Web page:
Minister takes umbrage at MP's claims

Last updated 05:00 24/05/2013

Relevant offers

Politics

Labour must own 'crushing defeat': Shearer Beehive Live: The waiting game Key open to working with NZ First John Key's a political rock star: Australia John Key's rap battle goes global Brakes come off government's RMA reform Election blights leave bill Labour faces huge challenge No rest for Key as schedule heats up Labour's Steve Gibson takes swing - at Cunliffe

Police Minister Anne Tolley says her Labour counterpart's comments on the force are nothing but desperate scare tactics.

This week Kris Faafoi told the Taranaki Daily News public confidence in the police was dropping and said he was concerned about senior officers leaving the force around New Zealand.

But Mrs Tolley said Labour should stop undermining the police and scaremongering.

"The truth is, the facts don't suit them," she said.

"Under Labour, crime was rising. Under National, it has fallen in each of the last three years, with recorded crimes down a total of 16.7 per cent and down 10.7 per cent last year in New Plymouth."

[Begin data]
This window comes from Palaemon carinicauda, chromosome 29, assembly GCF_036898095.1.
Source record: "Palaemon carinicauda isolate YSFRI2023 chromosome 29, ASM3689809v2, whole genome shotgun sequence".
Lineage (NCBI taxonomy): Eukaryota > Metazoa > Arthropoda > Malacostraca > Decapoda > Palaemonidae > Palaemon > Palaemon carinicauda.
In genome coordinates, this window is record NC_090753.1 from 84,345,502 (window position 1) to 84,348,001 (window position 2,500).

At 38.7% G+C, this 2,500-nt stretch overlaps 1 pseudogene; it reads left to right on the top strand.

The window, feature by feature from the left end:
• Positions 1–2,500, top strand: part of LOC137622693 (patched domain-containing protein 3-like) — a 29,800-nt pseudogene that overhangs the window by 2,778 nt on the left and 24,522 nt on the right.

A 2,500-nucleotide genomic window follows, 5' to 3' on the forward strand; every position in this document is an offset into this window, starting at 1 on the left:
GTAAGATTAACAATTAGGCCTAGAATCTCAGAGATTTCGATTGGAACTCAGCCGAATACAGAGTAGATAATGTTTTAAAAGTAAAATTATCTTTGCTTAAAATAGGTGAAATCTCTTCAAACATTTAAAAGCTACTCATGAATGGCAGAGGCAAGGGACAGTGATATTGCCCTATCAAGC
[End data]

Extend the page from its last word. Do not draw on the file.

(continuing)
She said last year there was a 70 per cent increase in foot patrols, and an extra 600 frontline police.

"And let's not forget our investment in a brand new police station for New Plymouth which is currently under construction.

"So there are now more cops, spending more time, in the right places preventing crime before it happens."

She said things would improve even further when 6000 smartphones and tablets were rolled out to frontline officers.

The rollout would result in an extra half a million frontline hours every year, as officers would not need to go back to stations to input and access data.

"No wonder that public confidence in our police is at a record high, and I know New Zealanders will see through the desperate scare tactics from Labour."

Mr Faafoi's comments came in the wake of revelations New Plymouth police have lost or are losing more than a dozen highly experienced staff.

Departed former CIB boss Grant Coward has also taken a parting swipe, saying changes including budget cuts and new systems are eroding public confidence and frustrating officers.

But Mrs Tolley said national attrition rates in the police force were extremely low.

Ad Feedback

- Taranaki Daily News

Special offers
Opinion poll

Does David Cunliffe need to resign as Labour leader?

Yes, he's failed to deliver

It won't make a difference

No, he needs more time in the role

Vote Result

Related story: David Cunliffe's leadership on the line

Featured Promotions

Sponsored Content